Smart meters: Not so smart?

Smart meters: Not so smart?

Recently, a new kid has arrived on the technological block. A “boarder” in everyone’s living space costing them money, watching their activities and compromising their health.

In Surrey, as in all B.C. communities, the kid is on the doorstep.

Soon, If BC Hydro has its way, every resident and business establishment will automatically, without meaningful education, consultation or ethical options, be obliged to live intimately with at least one smart meter.

BC Hydro’s misguided plan to deploy these wireless meters is being inaccurately promoted as a “green initiative” and launched without proper understanding or foresight. It is shaping up to be a blunder of monumental and far-reaching proportions.

Similar initiatives in the U.S. have, with much opposition, resulted in city-wide moratoriums, increasing in number. Here, the meters are upon us, but due to the seeming complicity of government, industry and media, few citizens are aware, let alone prepared to speak intelligently about, or pursue, options. As yet, most of us in B.C. still have our attention focused elsewhere.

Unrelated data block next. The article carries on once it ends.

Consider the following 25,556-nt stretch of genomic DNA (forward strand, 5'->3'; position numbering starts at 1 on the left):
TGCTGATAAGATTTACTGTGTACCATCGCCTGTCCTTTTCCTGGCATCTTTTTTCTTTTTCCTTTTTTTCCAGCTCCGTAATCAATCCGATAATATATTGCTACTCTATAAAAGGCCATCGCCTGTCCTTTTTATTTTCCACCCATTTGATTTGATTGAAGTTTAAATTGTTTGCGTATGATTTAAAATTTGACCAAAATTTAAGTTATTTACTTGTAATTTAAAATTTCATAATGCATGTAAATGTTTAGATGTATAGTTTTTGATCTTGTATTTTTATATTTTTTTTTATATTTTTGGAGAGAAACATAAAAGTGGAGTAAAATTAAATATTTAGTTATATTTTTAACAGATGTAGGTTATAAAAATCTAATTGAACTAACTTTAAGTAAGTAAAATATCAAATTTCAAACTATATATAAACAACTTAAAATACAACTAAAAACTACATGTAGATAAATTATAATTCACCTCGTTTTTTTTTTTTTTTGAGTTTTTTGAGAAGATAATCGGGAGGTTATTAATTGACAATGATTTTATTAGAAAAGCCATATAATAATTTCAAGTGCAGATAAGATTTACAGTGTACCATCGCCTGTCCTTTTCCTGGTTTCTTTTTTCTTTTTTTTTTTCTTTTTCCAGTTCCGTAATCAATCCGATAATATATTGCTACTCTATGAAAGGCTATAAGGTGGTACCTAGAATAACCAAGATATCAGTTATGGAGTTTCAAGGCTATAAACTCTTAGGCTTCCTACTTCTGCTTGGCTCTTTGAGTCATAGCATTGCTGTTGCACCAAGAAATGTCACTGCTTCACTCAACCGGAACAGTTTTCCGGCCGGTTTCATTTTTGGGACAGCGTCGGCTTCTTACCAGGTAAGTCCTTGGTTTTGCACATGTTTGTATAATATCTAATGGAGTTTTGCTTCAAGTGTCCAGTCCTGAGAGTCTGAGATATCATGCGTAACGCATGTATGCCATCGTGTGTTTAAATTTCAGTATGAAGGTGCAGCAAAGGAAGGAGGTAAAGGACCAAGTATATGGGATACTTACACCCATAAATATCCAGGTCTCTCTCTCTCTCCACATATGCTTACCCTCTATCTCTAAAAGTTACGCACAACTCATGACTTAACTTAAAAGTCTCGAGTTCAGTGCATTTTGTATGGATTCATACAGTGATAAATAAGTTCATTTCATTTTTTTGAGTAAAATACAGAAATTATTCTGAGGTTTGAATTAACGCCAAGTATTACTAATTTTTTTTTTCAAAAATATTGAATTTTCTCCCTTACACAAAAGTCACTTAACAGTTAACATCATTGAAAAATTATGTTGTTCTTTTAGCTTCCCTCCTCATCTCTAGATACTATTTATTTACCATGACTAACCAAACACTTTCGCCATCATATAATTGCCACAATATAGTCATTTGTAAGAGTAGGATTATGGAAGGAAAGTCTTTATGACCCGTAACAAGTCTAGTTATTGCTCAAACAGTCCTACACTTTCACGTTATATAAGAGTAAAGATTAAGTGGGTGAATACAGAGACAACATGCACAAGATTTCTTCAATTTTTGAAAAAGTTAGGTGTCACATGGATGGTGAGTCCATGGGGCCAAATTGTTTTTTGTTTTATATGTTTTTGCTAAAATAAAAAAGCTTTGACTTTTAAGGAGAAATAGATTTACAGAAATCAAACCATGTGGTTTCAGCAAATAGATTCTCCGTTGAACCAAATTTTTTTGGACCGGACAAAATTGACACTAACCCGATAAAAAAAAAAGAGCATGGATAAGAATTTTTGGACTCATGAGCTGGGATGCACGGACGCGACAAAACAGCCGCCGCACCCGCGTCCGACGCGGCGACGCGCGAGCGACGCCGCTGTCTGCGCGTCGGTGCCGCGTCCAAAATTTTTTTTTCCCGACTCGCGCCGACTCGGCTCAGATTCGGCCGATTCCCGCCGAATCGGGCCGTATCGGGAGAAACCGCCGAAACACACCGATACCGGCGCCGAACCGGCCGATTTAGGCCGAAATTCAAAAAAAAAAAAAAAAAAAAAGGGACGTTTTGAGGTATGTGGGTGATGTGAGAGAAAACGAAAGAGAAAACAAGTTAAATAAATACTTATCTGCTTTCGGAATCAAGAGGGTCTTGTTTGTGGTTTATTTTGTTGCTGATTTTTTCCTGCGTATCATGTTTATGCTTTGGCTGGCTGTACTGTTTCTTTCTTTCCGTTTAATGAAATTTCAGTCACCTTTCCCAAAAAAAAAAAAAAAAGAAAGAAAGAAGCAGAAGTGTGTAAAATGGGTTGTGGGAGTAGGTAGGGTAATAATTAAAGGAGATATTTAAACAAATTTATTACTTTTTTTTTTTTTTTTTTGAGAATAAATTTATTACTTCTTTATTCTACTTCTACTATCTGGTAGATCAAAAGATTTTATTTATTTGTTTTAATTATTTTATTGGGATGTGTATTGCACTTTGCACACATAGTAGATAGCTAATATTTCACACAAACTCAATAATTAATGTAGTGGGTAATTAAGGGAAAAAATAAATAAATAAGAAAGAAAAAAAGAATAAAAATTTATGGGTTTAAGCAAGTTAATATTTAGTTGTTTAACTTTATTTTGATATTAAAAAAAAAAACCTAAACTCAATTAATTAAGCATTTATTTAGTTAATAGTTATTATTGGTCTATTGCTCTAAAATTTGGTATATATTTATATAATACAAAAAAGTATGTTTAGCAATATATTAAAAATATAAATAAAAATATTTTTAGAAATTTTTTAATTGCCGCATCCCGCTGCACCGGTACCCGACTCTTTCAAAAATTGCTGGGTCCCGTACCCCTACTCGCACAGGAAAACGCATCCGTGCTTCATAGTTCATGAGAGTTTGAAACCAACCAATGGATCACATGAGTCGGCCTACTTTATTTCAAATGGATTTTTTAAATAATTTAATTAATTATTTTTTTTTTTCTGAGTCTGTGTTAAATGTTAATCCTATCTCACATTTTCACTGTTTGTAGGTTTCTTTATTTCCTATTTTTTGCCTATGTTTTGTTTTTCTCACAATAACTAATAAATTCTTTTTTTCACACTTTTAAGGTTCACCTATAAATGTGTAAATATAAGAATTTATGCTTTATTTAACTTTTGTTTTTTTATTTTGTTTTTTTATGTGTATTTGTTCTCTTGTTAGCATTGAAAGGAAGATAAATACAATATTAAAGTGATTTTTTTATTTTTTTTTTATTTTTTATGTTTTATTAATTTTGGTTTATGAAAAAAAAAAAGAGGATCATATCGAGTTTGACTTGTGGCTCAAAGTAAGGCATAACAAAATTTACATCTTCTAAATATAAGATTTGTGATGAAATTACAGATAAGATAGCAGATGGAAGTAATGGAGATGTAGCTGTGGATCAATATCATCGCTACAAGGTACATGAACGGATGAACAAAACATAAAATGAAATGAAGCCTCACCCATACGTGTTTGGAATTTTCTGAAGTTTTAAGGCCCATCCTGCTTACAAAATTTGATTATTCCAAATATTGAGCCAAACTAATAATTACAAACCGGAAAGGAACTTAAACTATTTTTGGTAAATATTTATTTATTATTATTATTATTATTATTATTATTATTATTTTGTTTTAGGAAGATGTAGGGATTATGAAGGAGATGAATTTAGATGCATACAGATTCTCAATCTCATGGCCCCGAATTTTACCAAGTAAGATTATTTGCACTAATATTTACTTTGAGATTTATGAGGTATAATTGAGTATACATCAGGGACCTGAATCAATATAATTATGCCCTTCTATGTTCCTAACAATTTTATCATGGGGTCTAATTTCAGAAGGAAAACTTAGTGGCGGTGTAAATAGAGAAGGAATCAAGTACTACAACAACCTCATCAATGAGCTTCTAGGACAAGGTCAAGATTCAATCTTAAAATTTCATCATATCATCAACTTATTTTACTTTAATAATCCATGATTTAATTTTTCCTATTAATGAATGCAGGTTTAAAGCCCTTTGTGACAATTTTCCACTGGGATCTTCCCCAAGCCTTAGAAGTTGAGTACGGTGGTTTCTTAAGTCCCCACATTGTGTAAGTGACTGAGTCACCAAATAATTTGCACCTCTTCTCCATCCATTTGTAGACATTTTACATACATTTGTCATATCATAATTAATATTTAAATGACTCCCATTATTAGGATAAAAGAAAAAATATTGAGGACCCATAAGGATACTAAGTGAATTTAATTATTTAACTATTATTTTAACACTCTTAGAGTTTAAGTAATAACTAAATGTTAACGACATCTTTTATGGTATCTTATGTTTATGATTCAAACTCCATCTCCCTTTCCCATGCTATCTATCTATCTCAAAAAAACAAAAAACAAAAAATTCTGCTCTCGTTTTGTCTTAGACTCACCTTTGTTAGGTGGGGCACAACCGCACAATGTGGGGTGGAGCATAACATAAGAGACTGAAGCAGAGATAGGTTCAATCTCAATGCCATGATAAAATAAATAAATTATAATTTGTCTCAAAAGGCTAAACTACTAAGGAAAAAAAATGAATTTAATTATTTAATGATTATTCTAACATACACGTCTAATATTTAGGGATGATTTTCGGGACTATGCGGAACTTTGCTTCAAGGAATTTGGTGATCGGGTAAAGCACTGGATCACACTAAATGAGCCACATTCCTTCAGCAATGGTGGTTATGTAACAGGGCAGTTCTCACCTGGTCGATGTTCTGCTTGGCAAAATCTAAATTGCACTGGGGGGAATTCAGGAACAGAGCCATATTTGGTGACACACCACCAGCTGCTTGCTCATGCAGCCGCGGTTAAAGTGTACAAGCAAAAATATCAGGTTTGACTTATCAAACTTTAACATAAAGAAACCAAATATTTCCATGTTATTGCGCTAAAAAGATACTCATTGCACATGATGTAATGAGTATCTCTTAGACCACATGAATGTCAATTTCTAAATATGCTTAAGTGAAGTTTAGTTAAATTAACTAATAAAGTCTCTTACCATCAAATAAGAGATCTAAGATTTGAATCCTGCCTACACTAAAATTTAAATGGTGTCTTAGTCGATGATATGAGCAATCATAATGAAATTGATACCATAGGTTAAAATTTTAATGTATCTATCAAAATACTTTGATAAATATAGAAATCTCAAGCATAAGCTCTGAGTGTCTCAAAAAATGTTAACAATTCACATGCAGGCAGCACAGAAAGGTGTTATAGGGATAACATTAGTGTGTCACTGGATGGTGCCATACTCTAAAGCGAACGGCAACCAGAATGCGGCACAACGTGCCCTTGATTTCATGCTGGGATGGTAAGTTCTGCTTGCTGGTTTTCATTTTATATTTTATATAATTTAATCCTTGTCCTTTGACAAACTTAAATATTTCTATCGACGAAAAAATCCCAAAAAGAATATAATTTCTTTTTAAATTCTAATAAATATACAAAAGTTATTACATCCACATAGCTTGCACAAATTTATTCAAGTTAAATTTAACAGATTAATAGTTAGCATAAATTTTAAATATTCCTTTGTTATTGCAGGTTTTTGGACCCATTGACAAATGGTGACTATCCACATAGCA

There is no doubt in my mind that Hydro’s decision to buy into so-called smart meters and smart grids is a huge and damaging mistake on so many levels: safety, security, human health, cost, environmental impacts and human rights.

The impossibility of avoiding wireless influences in the community will now expand to everyone’s personal space.

If we accept smart meters, we open ourselves up to consequences. After “smart” electricity meters come “smart” water meters, and “smart” gas meters. Heck, “smart” everything.

Hydro has suggested that persons with health issues should move off-grid. What kind of option is that?

 

Linda Ewart

White Rock

Surrey North Delta Leader